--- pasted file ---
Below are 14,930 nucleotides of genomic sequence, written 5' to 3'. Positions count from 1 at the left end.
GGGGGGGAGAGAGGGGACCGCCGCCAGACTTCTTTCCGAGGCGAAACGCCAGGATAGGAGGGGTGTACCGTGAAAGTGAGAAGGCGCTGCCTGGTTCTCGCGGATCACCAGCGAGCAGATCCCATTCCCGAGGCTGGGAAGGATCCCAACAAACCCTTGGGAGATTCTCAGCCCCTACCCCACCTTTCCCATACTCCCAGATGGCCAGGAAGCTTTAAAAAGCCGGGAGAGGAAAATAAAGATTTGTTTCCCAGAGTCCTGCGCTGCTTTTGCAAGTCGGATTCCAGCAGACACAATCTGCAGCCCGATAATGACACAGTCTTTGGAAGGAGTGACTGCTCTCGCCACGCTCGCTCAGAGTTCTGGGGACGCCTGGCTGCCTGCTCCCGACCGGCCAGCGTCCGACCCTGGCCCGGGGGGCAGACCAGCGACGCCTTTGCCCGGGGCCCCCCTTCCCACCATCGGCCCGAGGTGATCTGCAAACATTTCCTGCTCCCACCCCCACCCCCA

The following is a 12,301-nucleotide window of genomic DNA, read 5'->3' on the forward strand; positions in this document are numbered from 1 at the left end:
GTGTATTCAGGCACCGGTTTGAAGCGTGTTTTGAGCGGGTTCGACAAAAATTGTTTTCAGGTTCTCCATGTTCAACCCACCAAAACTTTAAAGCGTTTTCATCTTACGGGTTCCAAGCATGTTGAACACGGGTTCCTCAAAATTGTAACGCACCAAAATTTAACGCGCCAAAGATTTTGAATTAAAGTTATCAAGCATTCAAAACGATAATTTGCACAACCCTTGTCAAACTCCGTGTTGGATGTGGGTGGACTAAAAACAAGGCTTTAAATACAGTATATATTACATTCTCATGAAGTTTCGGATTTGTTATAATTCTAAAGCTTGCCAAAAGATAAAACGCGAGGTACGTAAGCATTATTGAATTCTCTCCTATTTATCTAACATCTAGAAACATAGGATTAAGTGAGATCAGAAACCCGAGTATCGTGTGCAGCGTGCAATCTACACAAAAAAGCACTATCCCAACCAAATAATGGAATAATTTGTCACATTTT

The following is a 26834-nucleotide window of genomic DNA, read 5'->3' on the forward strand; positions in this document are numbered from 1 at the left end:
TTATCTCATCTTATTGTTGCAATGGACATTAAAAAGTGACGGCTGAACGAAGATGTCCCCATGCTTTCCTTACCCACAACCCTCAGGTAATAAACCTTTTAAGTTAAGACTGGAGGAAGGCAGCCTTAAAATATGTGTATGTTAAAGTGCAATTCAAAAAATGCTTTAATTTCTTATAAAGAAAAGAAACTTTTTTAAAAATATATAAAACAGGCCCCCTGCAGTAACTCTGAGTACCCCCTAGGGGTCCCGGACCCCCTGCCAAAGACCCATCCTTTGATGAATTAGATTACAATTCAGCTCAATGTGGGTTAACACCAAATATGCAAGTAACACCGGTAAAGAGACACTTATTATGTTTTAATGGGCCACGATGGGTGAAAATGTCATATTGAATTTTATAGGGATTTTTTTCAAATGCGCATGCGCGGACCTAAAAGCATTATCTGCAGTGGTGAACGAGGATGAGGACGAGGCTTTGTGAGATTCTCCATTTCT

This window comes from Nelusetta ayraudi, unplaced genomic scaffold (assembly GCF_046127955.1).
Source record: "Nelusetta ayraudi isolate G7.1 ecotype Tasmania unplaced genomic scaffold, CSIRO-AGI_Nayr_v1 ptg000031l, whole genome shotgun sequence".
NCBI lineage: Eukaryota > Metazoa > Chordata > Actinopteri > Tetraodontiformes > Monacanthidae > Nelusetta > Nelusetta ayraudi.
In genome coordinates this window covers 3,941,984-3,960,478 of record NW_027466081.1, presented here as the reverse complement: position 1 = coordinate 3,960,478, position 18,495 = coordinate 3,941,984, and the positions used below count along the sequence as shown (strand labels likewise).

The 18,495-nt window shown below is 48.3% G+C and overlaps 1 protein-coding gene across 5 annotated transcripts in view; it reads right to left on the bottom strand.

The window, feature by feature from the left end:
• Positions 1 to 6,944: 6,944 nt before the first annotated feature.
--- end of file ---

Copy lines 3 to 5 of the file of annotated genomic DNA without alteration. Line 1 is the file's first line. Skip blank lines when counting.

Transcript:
The following is a 12,301-nucleotide window of genomic DNA, read 5'->3' on the forward strand; positions in this document are numbered from 1 at the left end:
GTGTATTCAGGCACCGGTTTGAAGCGTGTTTTGAGCGGGTTCGACAAAAATTGTTTTCAGGTTCTCCATGTTCAACCCACCAAAACTTTAAAGCGTTTTCATCTTACGGGTTCCAAGCATGTTGAACACGGGTTCCTCAAAATTGTAACGCACCAAAATTTAACGCGCCAAAGATTTTGAATTAAAGTTATCAAGCATTCAAAACGATAATTTGCACAACCCTTGTCAAACTCCGTGTTGGATGTGGGTGGACTAAAAACAAGGCTTTAAATACAGTATATATTACATTCTCATGAAGTTTCGGATTTGTTATAATTCTAAAGCTTGCCAAAAGATAAAACGCGAGGTACGTAAGCATTATTGAATTCTCTCCTATTTATCTAACATCTAGAAACATAGGATTAAGTGAGATCAGAAACCCGAGTATCGTGTGCAGCGTGCAATCTACACAAAAAAGCACTATCCCAACCAAATAATGGAATAATTTGTCACATTTT

The following is a 26834-nucleotide window of genomic DNA, read 5'->3' on the forward strand; positions in this document are numbered from 1 at the left end: